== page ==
Wednesday, September 22, 2010
The Architect Vs. The Engineer
What they don't know how to do is construct what they've dreamed up.
Sometimes, the architectural engineers whose job it is to translate dreams into reality don't quite know how to construct imaginary objects either.
The Art Institute of Chicago is suing the engineering firm that took Renzo Piano's vision and turned it into an actual structure containing priceless works of modern art.
The museum claims that Ove Arup & Partners made a mess of things, to the tune of $10 million worth of needed repairs. There are concrete floors cracking, windows fogging up, and an overwhelmed air conditioning system.
You might wonder why the Art Institute didn't go with Skidmore, Owings & Merrill, a Chicago firm, to handle the engineering. They'd be more likely than a London firm to know that the Art Institute is built on landfill on what was once a swamp, and if you like humidity, you'll love Chicago in August.
The lawsuit is going forward because the Art Institute claims that Ove Arup & Partners failed to offer any financial concessions when presented with a bill of particulars. Someone has to pay for the errors in engineering, after all, and it won't be Mr. Piano or the well-heeled benefactors.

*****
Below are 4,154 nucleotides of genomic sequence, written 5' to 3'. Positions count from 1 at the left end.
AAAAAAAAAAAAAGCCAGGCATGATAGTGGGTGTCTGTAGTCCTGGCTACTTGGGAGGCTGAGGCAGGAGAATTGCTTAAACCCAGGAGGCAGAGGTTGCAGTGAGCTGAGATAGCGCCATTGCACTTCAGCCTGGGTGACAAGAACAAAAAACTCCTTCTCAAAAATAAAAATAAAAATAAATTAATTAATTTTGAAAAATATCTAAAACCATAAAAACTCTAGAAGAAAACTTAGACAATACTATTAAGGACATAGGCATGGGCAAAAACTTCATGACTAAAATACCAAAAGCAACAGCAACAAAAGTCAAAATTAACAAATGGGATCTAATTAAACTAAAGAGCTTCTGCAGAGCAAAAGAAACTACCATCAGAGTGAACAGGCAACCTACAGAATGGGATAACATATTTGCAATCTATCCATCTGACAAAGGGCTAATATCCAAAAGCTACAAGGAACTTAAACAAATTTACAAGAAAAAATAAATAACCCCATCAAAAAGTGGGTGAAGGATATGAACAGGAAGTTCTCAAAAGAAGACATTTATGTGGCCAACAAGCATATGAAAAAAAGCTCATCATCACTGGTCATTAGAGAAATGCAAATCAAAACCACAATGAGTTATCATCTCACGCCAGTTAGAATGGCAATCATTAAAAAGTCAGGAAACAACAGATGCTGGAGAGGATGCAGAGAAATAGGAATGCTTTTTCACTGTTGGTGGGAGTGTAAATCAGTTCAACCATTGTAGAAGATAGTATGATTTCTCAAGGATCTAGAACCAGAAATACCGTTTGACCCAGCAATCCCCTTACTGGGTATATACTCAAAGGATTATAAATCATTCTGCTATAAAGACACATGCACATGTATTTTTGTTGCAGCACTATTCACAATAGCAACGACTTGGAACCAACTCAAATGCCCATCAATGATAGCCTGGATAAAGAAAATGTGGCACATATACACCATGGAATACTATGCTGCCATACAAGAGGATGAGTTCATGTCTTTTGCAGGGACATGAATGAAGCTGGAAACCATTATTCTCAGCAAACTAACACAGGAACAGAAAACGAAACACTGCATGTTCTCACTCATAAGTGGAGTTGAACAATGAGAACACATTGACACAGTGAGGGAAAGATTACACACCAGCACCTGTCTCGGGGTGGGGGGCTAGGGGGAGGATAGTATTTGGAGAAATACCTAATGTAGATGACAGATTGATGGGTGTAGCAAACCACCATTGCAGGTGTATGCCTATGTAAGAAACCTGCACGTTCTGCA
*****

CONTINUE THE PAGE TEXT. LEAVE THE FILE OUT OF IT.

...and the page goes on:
Unfortunately, engineers are the ones left holding the bag when an architect's vision isn't readily translated into brick and mortar and steel beams. The firm makes its best estimate of costs, lands the contract, and then prays that someone on staff can figure out how to make a flying carpet roof that doesn't whistle due to air turbulence.
Lawyers will go into court to argue over who is at fault, and try to convince a judge that the engineers were tasked with the impossible and it's the architect's vision that's flawed, while the other side claims that promises were made and no one said it couldn't be done.
Money will change hands. The repairs will be made. The engineering firms who bid and lost will sit back and gloat, savoring an 'I told you so' moment.
Musuem guests won't know the difference. Whether the floor is cracked or not, the Modern Wing is a beautiful space filled with beautiful (and a few ridiculous) objects. On the surface, Renzo Piano's vision and Ove Arup & Partner's execution has accomplished what was desired---an impressive building.
Albeit one that gets a bit steamy during a hot Chicago summer.